Voices: Third Culture Kid

I’m from here, I’m from there, I’m from here and there. Sometimes describing where I’m from ends up sounding like a Dr. Seuss poem. I was born in the United States but raised in a Palestinian household. I embrace both of my cultures and I am eternally grateful for the broadened horizons I was inherently born with.

But I am a “third-culture kid,” which left me with an identity crisis at an early age. A third-culture kid is a person who has spent a significant part of his or her life outside their parents’ culture. The rhetoric of “go back to where you came from” doesn’t work for us because when we do go back to our parents’ homelands, we stick out in more ways than one.

Our accents are always a little bit off, and that’s considering we know our parent’s native tongue in the first place. We get taunted with the term “Amercani” (American) by our cousins when we dress different or blast the latest hip-hop jam on car rides. It isn’t meant as a derogatory term, but it still reinforces the notion that we are outsiders to our family’s culture.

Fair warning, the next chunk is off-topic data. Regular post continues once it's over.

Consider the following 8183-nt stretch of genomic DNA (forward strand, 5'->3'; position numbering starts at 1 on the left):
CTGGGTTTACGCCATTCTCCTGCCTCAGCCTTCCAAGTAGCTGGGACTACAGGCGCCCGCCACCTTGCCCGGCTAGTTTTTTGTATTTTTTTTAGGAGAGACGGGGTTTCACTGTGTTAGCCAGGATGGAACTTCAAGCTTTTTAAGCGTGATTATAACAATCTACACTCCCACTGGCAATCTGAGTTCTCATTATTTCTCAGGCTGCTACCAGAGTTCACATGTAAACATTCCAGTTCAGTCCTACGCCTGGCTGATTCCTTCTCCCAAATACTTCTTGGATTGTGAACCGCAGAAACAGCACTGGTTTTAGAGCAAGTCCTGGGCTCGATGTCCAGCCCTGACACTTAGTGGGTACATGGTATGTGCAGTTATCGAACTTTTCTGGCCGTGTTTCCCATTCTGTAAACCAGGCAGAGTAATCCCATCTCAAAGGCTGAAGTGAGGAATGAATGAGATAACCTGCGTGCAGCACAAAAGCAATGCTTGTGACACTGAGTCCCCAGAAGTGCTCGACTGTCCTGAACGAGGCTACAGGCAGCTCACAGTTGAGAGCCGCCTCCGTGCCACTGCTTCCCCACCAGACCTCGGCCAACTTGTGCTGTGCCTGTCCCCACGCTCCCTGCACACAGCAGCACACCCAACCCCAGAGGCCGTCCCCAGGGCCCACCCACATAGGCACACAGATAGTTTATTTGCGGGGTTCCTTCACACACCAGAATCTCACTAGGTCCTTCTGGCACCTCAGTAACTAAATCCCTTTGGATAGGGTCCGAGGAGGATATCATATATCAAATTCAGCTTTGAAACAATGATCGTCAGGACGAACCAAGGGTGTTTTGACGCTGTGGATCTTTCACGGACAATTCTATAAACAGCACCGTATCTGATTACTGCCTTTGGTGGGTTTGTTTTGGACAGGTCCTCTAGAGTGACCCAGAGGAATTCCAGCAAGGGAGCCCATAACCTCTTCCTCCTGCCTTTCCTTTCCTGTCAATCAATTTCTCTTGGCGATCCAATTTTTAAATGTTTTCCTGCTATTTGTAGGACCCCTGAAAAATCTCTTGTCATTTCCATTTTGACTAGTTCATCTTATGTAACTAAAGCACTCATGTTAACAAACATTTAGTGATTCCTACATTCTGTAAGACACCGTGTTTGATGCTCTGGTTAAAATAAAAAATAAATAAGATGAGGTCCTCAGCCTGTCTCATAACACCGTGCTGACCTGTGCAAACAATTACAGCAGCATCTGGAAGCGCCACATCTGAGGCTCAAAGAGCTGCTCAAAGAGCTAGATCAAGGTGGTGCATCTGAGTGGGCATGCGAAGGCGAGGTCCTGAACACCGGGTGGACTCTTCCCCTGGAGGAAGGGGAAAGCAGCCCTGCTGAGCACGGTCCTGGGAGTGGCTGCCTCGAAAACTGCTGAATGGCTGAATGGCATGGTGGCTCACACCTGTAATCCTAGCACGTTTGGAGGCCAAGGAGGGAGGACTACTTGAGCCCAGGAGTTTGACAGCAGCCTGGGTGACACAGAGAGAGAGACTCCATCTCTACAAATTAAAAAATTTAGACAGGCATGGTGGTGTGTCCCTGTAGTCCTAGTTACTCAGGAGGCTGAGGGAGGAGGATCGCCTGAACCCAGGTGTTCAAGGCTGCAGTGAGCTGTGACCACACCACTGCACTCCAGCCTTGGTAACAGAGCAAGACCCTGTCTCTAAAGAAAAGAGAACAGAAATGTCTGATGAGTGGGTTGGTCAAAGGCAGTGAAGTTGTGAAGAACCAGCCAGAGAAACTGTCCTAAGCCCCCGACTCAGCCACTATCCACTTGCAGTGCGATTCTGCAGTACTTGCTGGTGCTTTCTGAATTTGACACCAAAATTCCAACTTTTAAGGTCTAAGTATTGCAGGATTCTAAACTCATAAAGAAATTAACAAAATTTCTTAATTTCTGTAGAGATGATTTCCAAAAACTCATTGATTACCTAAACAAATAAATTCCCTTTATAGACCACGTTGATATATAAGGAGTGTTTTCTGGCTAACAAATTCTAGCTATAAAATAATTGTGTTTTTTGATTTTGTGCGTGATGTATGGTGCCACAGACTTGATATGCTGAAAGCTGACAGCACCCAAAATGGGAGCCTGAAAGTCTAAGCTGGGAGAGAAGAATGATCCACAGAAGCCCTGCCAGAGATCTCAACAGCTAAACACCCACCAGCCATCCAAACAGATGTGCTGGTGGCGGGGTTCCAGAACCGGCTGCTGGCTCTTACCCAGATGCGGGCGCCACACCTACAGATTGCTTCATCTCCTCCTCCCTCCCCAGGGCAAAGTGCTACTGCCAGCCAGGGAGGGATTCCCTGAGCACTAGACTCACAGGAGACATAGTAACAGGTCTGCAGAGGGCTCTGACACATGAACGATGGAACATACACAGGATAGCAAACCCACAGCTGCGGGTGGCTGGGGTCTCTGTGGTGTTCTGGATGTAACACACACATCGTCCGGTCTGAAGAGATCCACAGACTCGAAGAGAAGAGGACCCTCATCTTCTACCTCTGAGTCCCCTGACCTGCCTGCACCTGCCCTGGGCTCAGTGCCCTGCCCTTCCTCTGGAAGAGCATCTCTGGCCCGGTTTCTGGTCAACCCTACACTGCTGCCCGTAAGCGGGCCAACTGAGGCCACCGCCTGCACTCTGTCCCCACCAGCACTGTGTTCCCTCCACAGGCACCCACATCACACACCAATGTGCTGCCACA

Being a minority in the United States, I would long for the days where I could hop on a plane and go to a place where I was surrounded by people that looked like me, thought like me and spoke like me. But when I started visiting Palestine, I found myself missing my familiar life in the United States. I’ve always wanted to be attached to just one country and have one set of loyalties.

But there are pros and cons to every situation. Being from both the West and the Middle East, I have a multicultural worldview, which has benefitted my adaptability skills. I can speak two languages fluently, which can help me in my career. My taste buds are prepared to devour a hamburger with root beer one day and a shawarma sandwich with yogurt drink the next.  I am prepared for a line dance at any given moment, from the Electric Slide to a Palestinian Dabkeh. I’m now learning to accept that I will never be a part of one culture and that it’s okay to carry that with me throughout my life.

Story: Lara Hamdan

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